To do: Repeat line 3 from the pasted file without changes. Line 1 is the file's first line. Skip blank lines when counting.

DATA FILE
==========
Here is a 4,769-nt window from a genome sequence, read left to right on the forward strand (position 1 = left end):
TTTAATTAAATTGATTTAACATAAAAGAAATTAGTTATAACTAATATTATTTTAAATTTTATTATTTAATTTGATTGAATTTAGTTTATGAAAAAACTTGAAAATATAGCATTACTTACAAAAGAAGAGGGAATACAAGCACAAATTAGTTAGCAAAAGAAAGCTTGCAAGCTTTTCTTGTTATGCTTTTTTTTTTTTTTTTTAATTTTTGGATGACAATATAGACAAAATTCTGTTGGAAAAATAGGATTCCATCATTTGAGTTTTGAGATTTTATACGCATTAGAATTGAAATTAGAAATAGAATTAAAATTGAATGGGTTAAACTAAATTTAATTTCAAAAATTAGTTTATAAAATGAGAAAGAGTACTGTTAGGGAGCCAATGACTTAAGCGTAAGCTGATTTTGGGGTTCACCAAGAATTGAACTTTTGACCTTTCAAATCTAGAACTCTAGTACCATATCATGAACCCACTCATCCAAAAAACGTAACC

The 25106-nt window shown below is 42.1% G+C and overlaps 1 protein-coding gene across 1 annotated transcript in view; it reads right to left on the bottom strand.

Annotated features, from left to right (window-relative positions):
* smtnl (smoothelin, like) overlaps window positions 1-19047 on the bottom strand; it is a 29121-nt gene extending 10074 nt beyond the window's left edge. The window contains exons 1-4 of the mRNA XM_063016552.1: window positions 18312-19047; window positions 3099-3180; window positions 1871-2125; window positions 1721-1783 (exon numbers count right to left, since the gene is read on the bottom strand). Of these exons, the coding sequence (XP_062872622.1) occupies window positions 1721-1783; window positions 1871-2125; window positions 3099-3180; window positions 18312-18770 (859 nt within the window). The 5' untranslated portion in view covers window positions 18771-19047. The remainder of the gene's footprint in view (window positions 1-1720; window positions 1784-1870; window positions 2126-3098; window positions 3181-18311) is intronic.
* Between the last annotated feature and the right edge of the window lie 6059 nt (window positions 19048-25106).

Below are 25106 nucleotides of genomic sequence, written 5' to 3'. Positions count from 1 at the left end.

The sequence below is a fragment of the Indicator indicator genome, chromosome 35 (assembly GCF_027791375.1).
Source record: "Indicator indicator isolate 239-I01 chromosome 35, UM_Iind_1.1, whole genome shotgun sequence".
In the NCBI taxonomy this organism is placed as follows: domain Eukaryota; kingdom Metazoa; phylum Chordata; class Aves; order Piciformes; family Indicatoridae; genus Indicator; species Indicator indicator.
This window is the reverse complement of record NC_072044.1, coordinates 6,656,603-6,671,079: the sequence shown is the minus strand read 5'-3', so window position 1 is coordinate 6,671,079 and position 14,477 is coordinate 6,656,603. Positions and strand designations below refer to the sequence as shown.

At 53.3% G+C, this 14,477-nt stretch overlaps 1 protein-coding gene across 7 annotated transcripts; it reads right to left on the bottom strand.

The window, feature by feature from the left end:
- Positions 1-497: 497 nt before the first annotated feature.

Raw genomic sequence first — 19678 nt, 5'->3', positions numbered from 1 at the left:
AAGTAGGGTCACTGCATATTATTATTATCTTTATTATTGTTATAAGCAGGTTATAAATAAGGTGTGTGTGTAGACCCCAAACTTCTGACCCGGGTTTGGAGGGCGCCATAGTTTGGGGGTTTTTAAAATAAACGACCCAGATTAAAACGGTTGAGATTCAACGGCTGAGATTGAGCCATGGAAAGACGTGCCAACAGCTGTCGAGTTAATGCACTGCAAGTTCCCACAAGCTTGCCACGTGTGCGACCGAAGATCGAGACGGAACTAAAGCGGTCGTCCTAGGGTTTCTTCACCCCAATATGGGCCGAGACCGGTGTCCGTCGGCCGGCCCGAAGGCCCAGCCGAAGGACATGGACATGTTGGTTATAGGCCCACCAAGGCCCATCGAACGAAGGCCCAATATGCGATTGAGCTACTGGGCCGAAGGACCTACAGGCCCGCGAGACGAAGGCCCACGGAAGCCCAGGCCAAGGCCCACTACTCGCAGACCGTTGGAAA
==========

The 25106-nt window shown below is 42.1% G+C and overlaps 1 protein-coding gene across 1 annotated transcript in view; it reads right to left on the bottom strand.